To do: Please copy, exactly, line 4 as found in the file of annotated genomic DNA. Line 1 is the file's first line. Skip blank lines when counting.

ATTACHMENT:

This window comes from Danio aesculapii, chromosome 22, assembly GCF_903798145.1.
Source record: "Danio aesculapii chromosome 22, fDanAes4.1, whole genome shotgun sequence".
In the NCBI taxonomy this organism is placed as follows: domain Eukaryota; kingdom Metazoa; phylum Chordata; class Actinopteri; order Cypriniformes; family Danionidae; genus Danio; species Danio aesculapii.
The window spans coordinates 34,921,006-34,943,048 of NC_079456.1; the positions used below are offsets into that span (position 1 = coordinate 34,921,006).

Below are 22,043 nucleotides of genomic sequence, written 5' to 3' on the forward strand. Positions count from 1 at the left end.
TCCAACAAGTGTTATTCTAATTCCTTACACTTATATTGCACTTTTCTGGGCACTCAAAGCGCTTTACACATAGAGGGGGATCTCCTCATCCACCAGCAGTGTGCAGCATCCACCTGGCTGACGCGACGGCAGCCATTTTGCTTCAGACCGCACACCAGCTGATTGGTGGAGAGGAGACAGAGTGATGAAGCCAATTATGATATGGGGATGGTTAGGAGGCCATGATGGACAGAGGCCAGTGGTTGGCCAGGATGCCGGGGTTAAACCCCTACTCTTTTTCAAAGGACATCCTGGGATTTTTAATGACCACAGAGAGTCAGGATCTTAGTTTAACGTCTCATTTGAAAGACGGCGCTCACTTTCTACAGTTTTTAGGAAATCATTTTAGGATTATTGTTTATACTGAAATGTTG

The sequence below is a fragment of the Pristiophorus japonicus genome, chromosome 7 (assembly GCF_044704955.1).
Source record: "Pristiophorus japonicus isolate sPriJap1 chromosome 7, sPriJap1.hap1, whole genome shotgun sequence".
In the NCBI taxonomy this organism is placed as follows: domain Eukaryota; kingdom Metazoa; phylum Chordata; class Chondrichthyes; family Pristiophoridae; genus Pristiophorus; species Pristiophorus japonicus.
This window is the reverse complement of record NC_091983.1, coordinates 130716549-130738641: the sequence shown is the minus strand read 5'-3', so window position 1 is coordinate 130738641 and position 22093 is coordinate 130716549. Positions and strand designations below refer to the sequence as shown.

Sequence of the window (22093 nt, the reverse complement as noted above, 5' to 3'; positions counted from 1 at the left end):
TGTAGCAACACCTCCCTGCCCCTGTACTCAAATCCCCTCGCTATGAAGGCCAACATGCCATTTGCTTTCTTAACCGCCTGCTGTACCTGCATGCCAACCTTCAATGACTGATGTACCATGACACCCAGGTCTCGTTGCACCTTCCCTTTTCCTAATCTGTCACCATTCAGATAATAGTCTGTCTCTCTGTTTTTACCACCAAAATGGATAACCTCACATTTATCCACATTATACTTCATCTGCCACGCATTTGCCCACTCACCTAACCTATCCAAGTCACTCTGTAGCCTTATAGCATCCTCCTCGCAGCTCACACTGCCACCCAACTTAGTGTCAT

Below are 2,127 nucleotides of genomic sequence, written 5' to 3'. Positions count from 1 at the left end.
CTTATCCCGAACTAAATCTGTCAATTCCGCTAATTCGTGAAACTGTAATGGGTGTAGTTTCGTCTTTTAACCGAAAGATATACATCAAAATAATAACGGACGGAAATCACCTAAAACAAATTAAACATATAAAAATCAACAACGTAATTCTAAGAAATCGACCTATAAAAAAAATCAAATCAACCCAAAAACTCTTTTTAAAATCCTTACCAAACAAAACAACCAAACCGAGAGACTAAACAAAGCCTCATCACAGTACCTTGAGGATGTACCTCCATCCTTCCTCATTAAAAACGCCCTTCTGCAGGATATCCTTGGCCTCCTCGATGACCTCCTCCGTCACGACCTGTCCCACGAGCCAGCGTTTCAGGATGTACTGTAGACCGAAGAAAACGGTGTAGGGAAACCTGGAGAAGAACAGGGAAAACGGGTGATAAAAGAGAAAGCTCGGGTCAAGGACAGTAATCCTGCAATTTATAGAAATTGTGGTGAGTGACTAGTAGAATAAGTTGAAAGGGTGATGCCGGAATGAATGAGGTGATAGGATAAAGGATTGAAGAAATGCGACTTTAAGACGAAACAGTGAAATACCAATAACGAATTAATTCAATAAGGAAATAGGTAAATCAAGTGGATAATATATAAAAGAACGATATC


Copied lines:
The window spans coordinates 34,921,006-34,943,048 of NC_079456.1; the positions used below are offsets into that span (position 1 = coordinate 34,921,006).